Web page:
How a Jeopardy champ went from being a despised, overly-aggressive nerd, to a White Knight in the #YesAllWomen conversation – Lauren Conaway’s apology to Arthur Chu and good men everywhere.
From as far back as the third grade, I can remember coming home from school and watching Jeopardy before embarking on my homework. I didn’t know much in those early years of viewing, but as my interests have expanded beyond My Little Pony and Legos, so too, has my knowledge base grown to encompass more Jeopardy-worthy topics, such as politics and culinary history. (Sadly, I still don’t know squat about Popes. Why so many categories about Popes?)
I’m passionate about the game – it’s the first thing I watch when I come home from work and I have been known to score myself in order to “stay sharp.” Yes, I have taken the annual qualifying test to appear on the show. No, I don’t think I passed it. I do, however, know the embarrassment one feels when answering, “What is 11:30?” when someone asks you the time.
This love for the game is precisely what made Arthur Chu’s recent 11-win Jeopardy run so difficult to watch. Possibly the most polarizing contestant in Jeopardy history, Arthur was aggressive in his play and in his betting. A fine strategy, to be sure, and one well-documented as a solid plan by past Jeopardy champions – but not easy for we of average intelligence when playing from home.
Discussion boards across the country were filled with fans wanting to see the kind of “gentlemen’s game” we had grown accustomed to, where we could warm up to the high dollar questions, where we didn’t have to play along with a madman bent on cutting the trivia jugular right from the first click of the buzzer. On social media, people decried his cold demeanor, his ruthless Daily Double hunting, his very obvious clicker mashing and his rapid pace. I was no exception, and would find myself yelling at the TV, at Arthur, even at Alex Trebek from time to time in my helpless rage at my poor performance during his stint on the show. I don’t hate much, but I hated watching Arthur Chu play Jeopardy.
In interviews, Arthur Chu made it very clear that he simply didn’t care about our opinion. His sound bites (and there were many, as Arthur was breaking records daily and pissing more and more people off), were consistent, explaining that he was there to win as much as he could, while he could and everything else was immaterial. That’s certainly reasoning I can understand, because who doesn’t like money? Still, the day Arthur Chu finally lost was a relief. I whooped with joy, along with most of the Jeopardy watching public and prepared to play the game the way it was intended to be played. The polite, gentlemanly way. To put a finer point on it, my way.
There were wrap-up interviews and then the buzz quieted and I thought that was the end of Arthur Chu in my universe. At least, until the recent shootings at the UCSB campus inspired Arthur to pen one of the most thoughtful, timely pieces on the portrayal of women in media that I have ever read from the male perspective. From any perspective, for that matter. I thought I had reached the end of Arthur Chu, until he had the absolute gall to make me adore him.
In his post on The Daily Beast, Arthur talks about how women aren’t objects to be coveted and won, but human beings with the autonomy to make choices regarding the lives they lead, the sex they have and the men and women they love. He points out the sometimes subtle, sometimes frightening misogyny inherent in many of our most beloved movies and TV shows. He addresses the nerds that both he and I know as our brethren and fearlessly calls them out. In the true aggressive style I came to know from him on Jeopardy, wonders bluntly, “What the fuck is wrong with us?” You’ll notice that he even managed to state it in the form of a question.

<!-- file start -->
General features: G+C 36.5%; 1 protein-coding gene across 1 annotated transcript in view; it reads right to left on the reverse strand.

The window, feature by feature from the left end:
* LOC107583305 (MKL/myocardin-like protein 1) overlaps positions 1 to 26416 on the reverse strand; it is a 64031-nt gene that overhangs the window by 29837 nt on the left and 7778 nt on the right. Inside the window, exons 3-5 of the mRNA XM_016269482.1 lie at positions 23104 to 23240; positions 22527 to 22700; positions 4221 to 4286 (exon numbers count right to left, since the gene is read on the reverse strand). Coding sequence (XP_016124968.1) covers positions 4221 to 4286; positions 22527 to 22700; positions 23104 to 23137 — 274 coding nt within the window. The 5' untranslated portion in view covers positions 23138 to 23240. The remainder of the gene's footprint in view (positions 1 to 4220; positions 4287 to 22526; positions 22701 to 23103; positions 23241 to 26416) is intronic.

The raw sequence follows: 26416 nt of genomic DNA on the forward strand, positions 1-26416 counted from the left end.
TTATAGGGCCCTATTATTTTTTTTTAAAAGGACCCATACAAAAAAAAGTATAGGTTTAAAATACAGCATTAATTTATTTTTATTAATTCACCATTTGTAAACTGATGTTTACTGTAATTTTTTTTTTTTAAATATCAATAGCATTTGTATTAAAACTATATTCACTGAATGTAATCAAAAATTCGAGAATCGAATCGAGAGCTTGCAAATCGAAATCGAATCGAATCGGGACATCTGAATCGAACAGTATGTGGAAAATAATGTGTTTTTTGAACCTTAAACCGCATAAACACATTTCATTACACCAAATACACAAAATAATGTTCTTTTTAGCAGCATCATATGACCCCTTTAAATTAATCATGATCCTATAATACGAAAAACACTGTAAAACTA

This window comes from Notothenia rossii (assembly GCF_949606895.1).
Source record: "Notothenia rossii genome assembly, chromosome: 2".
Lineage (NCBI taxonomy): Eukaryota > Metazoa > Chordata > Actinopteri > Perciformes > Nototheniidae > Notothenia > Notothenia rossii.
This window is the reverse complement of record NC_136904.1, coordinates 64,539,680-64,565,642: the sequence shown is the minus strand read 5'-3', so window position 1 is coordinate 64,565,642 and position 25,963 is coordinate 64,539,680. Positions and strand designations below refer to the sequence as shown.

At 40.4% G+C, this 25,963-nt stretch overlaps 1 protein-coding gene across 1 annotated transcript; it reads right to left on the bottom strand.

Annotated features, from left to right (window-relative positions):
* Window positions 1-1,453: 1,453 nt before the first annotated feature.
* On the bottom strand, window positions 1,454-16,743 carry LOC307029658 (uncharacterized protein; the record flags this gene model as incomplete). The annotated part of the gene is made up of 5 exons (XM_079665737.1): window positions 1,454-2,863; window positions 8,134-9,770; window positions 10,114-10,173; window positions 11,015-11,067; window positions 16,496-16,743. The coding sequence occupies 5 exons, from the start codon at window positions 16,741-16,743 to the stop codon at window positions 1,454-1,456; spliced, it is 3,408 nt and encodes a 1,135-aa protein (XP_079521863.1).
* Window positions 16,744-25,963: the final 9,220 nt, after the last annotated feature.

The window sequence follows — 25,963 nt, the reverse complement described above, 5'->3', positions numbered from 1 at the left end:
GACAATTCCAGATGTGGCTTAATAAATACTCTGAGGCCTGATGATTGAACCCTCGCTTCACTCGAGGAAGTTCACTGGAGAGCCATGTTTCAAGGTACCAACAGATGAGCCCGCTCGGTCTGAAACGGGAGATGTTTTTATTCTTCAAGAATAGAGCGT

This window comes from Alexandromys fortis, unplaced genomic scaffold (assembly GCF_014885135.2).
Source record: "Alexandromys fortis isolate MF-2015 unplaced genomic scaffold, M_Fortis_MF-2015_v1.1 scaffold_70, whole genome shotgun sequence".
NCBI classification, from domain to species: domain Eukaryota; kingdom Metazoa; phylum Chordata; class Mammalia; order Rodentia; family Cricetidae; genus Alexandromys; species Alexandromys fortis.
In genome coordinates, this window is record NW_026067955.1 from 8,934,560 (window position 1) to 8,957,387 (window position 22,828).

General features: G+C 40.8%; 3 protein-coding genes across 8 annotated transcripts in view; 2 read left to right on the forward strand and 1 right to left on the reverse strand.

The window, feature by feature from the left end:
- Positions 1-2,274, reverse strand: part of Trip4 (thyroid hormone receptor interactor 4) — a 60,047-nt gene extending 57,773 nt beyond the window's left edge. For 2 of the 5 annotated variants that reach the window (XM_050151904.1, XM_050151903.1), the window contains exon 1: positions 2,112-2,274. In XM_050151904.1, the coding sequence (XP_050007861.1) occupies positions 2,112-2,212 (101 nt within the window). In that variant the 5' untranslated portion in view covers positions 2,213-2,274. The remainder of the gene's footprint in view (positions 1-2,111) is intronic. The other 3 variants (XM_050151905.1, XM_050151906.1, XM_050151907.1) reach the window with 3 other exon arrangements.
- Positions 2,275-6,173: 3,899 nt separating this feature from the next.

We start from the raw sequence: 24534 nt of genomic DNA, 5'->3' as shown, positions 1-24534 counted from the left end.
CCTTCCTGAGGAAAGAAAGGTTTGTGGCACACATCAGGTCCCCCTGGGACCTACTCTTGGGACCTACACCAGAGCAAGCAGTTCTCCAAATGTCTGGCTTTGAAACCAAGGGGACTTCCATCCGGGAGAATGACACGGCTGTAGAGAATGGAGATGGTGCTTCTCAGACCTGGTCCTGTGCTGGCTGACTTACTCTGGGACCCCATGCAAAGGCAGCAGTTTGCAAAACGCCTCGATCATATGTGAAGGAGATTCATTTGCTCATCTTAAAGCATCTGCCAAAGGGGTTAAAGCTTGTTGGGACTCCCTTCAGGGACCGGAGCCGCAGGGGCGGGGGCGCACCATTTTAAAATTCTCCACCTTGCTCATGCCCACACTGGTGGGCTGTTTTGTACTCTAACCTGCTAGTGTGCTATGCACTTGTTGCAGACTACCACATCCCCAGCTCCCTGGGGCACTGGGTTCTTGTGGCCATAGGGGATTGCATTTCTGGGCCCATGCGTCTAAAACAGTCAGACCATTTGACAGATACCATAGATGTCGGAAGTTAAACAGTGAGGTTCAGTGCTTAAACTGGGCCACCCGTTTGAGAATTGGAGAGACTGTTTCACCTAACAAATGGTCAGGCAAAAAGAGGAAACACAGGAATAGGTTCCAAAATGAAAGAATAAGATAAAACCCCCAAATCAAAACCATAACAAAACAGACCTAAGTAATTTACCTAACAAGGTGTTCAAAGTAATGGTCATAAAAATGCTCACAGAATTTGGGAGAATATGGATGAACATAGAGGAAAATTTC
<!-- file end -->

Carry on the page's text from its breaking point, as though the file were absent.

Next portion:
I think Arthur and I agree – the vast majority of men are decent and admirable and simply trying to make a good life for themselves and their families. He knows that, and I know that. But the fact that he is asking the questions necessary to address a problematic culture where rape goes unreported because to find justice is often too difficult for the victim, where #YesAllWomen isn’t just a hyperbolic hashtag, but a truism of the frequency of sexual harassment and violence against women, that fact speaks volumes to his character.
I’ve known a lot of men like Arthur. I’ve even worked with a lot of men like him, men who are single minded to the point of seeming brusque – and socially awkward to the point of driving me absolutely crazy. For a time, I worked at an engineering firm, which seemed to be a gathering ground for the Arthur’s of the world. Now, seeing Arthur Chu in this new light makes me wonder at how many other unassuming, frustrating and yet, heroic men I’ve missed in my life. How many men have sat in the cubicle next to me, quietly thinking amazing thoughts, and I had no clue? I’m both gratified to know it happens and disappointed in myself that I never really noticed before.
Gentlemen, you surprised me. I had you pegged wrong, and it looks like I have to suck it up and admit it.
So, here goes. Thank you, men of the world, for being my allies. Thank you for supporting women in the fight for equality, even when I wasn’t fully aware of your stake in the game. It’s men like you that steal the power from men like Elliot Rodger and give me back my dignity. Perhaps more to my point, thank you, Arthur Chu. Thank you for starting a necessary conversation. Thank you for seeing women, not as prizes to be won but as people to be respected. I may not want to see you dominate the Jeopardy stage any time soon (your playing style still stings, my friend) but I would be thrilled to see you and your “gentleman’s game” dominate anywhere else you care to raise your voice.
AP Photo/Jeopardy Productions, Inc.